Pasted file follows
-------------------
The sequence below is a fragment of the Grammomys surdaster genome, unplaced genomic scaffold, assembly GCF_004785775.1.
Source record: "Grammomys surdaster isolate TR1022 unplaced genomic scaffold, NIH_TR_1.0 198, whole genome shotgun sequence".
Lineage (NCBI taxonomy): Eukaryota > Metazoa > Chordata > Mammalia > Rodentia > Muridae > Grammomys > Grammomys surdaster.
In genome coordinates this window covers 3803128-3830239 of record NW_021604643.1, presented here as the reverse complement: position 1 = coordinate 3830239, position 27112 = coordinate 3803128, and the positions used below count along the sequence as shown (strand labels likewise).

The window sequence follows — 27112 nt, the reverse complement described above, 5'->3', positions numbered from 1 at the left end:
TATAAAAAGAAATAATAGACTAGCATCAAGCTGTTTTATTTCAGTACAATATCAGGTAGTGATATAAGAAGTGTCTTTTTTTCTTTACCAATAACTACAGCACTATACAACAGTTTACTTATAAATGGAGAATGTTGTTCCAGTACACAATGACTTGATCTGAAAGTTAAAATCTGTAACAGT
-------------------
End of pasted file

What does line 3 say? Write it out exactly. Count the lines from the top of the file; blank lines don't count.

Lineage (NCBI taxonomy): Eukaryota > Metazoa > Chordata > Mammalia > Rodentia > Muridae > Grammomys > Grammomys surdaster.